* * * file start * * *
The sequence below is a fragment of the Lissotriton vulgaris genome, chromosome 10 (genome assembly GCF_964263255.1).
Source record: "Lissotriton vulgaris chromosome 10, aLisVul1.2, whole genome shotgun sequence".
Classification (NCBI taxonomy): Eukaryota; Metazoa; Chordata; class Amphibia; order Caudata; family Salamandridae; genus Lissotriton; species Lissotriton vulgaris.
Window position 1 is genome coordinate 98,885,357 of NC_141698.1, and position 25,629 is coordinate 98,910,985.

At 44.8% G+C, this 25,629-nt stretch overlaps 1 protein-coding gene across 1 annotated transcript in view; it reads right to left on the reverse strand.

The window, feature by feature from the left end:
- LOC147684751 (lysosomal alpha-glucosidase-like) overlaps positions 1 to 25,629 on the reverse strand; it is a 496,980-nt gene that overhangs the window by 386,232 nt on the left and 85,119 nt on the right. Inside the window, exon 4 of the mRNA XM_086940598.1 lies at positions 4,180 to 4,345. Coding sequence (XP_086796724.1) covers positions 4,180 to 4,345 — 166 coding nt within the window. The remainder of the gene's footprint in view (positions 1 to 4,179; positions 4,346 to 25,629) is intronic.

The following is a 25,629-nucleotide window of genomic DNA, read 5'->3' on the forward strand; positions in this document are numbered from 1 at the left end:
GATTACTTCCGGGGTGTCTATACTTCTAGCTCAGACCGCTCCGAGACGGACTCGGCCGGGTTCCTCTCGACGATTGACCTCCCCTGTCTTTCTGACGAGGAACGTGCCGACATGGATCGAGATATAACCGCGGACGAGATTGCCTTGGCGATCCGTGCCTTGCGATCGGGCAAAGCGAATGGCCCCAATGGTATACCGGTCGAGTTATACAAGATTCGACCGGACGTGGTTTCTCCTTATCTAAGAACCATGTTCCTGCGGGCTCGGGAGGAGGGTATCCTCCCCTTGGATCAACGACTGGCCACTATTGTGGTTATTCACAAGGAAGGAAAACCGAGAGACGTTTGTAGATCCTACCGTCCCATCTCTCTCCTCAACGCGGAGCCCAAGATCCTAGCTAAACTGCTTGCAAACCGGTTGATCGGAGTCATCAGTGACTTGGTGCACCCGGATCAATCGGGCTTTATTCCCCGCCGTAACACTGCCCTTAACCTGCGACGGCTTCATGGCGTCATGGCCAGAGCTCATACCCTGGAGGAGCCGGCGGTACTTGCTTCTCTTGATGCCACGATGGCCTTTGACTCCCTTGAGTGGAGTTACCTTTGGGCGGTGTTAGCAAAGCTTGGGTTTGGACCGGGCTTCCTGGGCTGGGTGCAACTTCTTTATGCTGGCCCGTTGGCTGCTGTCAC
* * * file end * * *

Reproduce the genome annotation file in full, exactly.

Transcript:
The sequence below is a fragment of the Lissotriton vulgaris genome, chromosome 10 (genome assembly GCF_964263255.1).
Source record: "Lissotriton vulgaris chromosome 10, aLisVul1.2, whole genome shotgun sequence".
Classification (NCBI taxonomy): Eukaryota; Metazoa; Chordata; class Amphibia; order Caudata; family Salamandridae; genus Lissotriton; species Lissotriton vulgaris.
Window position 1 is genome coordinate 98,885,357 of NC_141698.1, and position 25,629 is coordinate 98,910,985.

At 44.8% G+C, this 25,629-nt stretch overlaps 1 protein-coding gene across 1 annotated transcript in view; it reads right to left on the reverse strand.

The window, feature by feature from the left end:
- LOC147684751 (lysosomal alpha-glucosidase-like) overlaps positions 1 to 25,629 on the reverse strand; it is a 496,980-nt gene that overhangs the window by 386,232 nt on the left and 85,119 nt on the right. Inside the window, exon 4 of the mRNA XM_086940598.1 lies at positions 4,180 to 4,345. Coding sequence (XP_086796724.1) covers positions 4,180 to 4,345 — 166 coding nt within the window. The remainder of the gene's footprint in view (positions 1 to 4,179; positions 4,346 to 25,629) is intronic.

The following is a 25,629-nucleotide window of genomic DNA, read 5'->3' on the forward strand; positions in this document are numbered from 1 at the left end:
GATTACTTCCGGGGTGTCTATACTTCTAGCTCAGACCGCTCCGAGACGGACTCGGCCGGGTTCCTCTCGACGATTGACCTCCCCTGTCTTTCTGACGAGGAACGTGCCGACATGGATCGAGATATAACCGCGGACGAGATTGCCTTGGCGATCCGTGCCTTGCGATCGGGCAAAGCGAATGGCCCCAATGGTATACCGGTCGAGTTATACAAGATTCGACCGGACGTGGTTTCTCCTTATCTAAGAACCATGTTCCTGCGGGCTCGGGAGGAGGGTATCCTCCCCTTGGATCAACGACTGGCCACTATTGTGGTTATTCACAAGGAAGGAAAACCGAGAGACGTTTGTAGATCCTACCGTCCCATCTCTCTCCTCAACGCGGAGCCCAAGATCCTAGCTAAACTGCTTGCAAACCGGTTGATCGGAGTCATCAGTGACTTGGTGCACCCGGATCAATCGGGCTTTATTCCCCGCCGTAACACTGCCCTTAACCTGCGACGGCTTCATGGCGTCATGGCCAGAGCTCATACCCTGGAGGAGCCGGCGGTACTTGCTTCTCTTGATGCCACGATGGCCTTTGACTCCCTTGAGTGGAGTTACCTTTGGGCGGTGTTAGCAAAGCTTGGGTTTGGACCGGGCTTCCTGGGCTGGGTGCAACTTCTTTATGCTGGCCCGTTGGCTGCTGTCAC